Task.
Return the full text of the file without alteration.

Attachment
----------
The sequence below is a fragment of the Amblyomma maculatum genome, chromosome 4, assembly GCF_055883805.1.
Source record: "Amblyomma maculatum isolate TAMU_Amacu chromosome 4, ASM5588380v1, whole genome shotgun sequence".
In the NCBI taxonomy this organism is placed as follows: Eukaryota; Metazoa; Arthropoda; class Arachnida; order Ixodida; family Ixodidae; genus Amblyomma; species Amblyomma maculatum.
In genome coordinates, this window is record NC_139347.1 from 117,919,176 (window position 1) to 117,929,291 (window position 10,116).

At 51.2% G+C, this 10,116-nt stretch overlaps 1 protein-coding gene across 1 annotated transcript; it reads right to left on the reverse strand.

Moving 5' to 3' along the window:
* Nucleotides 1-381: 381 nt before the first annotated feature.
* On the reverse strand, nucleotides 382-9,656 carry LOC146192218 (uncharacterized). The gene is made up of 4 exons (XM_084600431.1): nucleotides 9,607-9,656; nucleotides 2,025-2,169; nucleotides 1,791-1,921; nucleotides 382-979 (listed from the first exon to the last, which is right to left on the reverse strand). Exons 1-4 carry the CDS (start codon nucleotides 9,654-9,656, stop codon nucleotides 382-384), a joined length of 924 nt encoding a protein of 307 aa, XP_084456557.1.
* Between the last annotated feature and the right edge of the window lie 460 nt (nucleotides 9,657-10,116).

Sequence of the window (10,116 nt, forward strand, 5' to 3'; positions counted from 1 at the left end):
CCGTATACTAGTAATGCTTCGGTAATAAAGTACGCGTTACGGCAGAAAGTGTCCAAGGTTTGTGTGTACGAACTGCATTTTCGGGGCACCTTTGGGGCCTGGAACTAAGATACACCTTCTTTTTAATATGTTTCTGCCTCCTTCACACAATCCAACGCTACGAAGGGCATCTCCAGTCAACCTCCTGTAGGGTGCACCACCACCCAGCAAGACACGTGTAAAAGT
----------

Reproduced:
The sequence below is a fragment of the Amblyomma maculatum genome, chromosome 4, assembly GCF_055883805.1.
Source record: "Amblyomma maculatum isolate TAMU_Amacu chromosome 4, ASM5588380v1, whole genome shotgun sequence".
In the NCBI taxonomy this organism is placed as follows: Eukaryota; Metazoa; Arthropoda; class Arachnida; order Ixodida; family Ixodidae; genus Amblyomma; species Amblyomma maculatum.
In genome coordinates, this window is record NC_139347.1 from 117,919,176 (window position 1) to 117,929,291 (window position 10,116).

At 51.2% G+C, this 10,116-nt stretch overlaps 1 protein-coding gene across 1 annotated transcript; it reads right to left on the reverse strand.

Moving 5' to 3' along the window:
* Nucleotides 1-381: 381 nt before the first annotated feature.
* On the reverse strand, nucleotides 382-9,656 carry LOC146192218 (uncharacterized). The gene is made up of 4 exons (XM_084600431.1): nucleotides 9,607-9,656; nucleotides 2,025-2,169; nucleotides 1,791-1,921; nucleotides 382-979 (listed from the first exon to the last, which is right to left on the reverse strand). Exons 1-4 carry the CDS (start codon nucleotides 9,654-9,656, stop codon nucleotides 382-384), a joined length of 924 nt encoding a protein of 307 aa, XP_084456557.1.
* Between the last annotated feature and the right edge of the window lie 460 nt (nucleotides 9,657-10,116).

Sequence of the window (10,116 nt, forward strand, 5' to 3'; positions counted from 1 at the left end):
CCGTATACTAGTAATGCTTCGGTAATAAAGTACGCGTTACGGCAGAAAGTGTCCAAGGTTTGTGTGTACGAACTGCATTTTCGGGGCACCTTTGGGGCCTGGAACTAAGATACACCTTCTTTTTAATATGTTTCTGCCTCCTTCACACAATCCAACGCTACGAAGGGCATCTCCAGTCAACCTCCTGTAGGGTGCACCACCACCCAGCAAGACACGTGTAAAAGT